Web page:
Record keeping in Homeschooling
A topic that frequently comes up in meetings and forums that deal with homeschooling is record keeping. The importance of record keeping cannot be ignored. It is not only legally required in various States, but also provides important milestones in your child’s learning experience. An interest-initiated homeschooling approach means that the topic of studies is far ranging and multifarious. Thus, it can be something of a challenge to write quarterly reports for the school district, when it is difficult to classify learning into neatly pigeonholed areas.
Record keeping is important not only for the sake of regulations. It is also an exciting way to record and document the learning process of the child. When most of the learning is done through play and there is no clear cut index of topics that have to be covered, it is necessary for the parent to keep some sort of a log which records the child’s progress.
The records you keep can be as simple as a daily journal, or as elaborate as a software program. If you participate in a support group, you probably have set forms and requirements. But even so, keeping track of daily work makes reporting easy and efficient. There are various record keeping methods used by various homeschools. Some of the more popular ones are:
This can be maintained by the teacher or the student. This basically aims to keep a log of what was learned and what was done. Recording memorable events that happened in the course of the year is a great way to reminisce later on.
Lay out the plans and the assignments for the week in a teacher’s planning notebook. Check each item as it is covered. Maintain a separate area where any additional things can be recorded. This includes educational trips, visits and videos etc. Any extra topics that were covered are also recorded in this area. Make a summary every quarter.
This consists of a collection of varied materials that show what the child has achieved and done during the course of study. Portfolio assessment is a very effective way to chart the child’s progress. It gives structure to the otherwise loose and flexible form of schooling called homeschooling. A drawing portfolio will consist of some paintings or sketches that are considered the best in that quarter. A language portfolio may consist of essays, stories, reading-logs, spelling samples or letters. Progress in mathematics, fine arts, history, science and social studies can all be recorded this way. The biggest advantage is that portfolio assessment places control in the hands of the children. Having a tangible record of what they have established eggs them on to greater heights.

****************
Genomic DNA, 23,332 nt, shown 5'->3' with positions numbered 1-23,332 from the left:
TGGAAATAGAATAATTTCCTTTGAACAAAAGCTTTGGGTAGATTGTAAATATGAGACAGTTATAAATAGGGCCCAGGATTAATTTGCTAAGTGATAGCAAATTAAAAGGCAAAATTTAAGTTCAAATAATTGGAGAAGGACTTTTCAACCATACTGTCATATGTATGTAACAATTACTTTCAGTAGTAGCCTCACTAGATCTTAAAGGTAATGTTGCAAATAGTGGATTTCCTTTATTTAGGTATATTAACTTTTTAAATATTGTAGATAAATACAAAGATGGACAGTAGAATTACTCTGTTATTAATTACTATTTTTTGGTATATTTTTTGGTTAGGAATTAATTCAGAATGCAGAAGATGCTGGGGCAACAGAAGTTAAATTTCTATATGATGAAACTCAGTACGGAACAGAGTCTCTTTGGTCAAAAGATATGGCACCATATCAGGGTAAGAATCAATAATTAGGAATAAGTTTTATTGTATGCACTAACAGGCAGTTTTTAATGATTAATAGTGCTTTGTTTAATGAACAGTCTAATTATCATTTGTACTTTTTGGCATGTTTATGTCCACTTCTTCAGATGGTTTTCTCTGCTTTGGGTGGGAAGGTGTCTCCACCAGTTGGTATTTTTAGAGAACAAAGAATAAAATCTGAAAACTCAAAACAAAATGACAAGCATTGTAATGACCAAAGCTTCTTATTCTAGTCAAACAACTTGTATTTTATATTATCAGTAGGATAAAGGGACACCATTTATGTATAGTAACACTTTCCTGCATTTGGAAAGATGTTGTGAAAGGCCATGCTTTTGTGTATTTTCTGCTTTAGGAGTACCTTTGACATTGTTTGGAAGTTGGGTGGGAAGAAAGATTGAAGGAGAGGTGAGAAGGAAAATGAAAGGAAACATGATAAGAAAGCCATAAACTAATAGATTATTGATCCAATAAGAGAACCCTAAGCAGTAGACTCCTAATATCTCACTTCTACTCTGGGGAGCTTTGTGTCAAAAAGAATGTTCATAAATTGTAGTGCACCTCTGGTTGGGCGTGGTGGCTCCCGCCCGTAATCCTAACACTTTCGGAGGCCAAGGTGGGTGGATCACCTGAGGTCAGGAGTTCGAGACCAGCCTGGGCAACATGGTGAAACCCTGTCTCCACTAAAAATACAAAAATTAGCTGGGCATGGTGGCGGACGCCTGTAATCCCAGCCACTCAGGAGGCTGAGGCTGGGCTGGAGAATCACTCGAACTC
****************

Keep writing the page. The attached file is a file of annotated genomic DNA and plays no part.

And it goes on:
Other than the above-mentioned systems, there are also purchased record-keeping systems that lay out a good checklist. Some of these allow one to personalize the organizer. Irrespective of the methods used, record keeping in one form or the other is essential. Your child’s future may well depend on the well-maintained record that you have meticulously kept over the years.
Homeschooling – the darker side
It’s not all hunky-dory and smooth sailing on the homeschooling front. Like all things in life, there is a downside that has to be seriously considered when you explore the homeschooling option. Though one man’s bane may be another man’s boon, there are certain common reasons for concern.
The responsibility of teaching your child rests solely on you. You cannot blame anyone else if your child is seen wanting in the skills that his peers excel in. If your child cannot do the things that are expected from other children of his age group, it reflects badly on you as an educator as well as a parent.
A critical part of homeschooling is the time that you have to spend with your children. You may have to give up your friends, shopping and other entertainment and dedicate all these to your child. This can become frustrating at times. You have to learn to take the aggravation with equanimity and wait for the rewards with patience and enthusiasm.
A parent who is dedicated to tutor his or her child single handedly does not realistically have much time left over for a career. This means that the family is robbed of an additional source of income. In turn, this may lead to stress over finances. You will have to train yourself to live on a strictly controlled budget. While this is a matter of habit, it does need some getting used to.
You cannot take a break when you feel like it. Feelings of guilt will assail you if you neglect studies just because you are feeling blue. You also fear that the child will take advantage of the situation. Even when you have given homework, you have to be around to give a helping hand. This means that anytime your child is around you, you are on duty! For some, this may mean working every waking hour. The child studying at home also needs to get out more. This comes from staying at home all the time. Interaction with adults and other children needs to be given special attention.
Children tutored at home cannot develop in the various directions that are open to children attending public schools. To achieve that kind of exposure, you either have to be a super-parent skilled in everything, or enroll your child to various activities. This may not only prove too costly, but also be counter-productive.
It is sometimes observed that homeschooled children do not do as well in SAT tests as their school-going counterparts. Without a diploma or a GED, some students find it difficult to get into the military.
Lastly, if you envision enrolling your child to a public school, there may be a certain period of emotional as well as social adjustment. A child who is used to being at home for the whole day and enjoying so much of uncontained freedom may have to undergo some distressing emotional upheavals before he or she gets used to the rigors of a regular school life.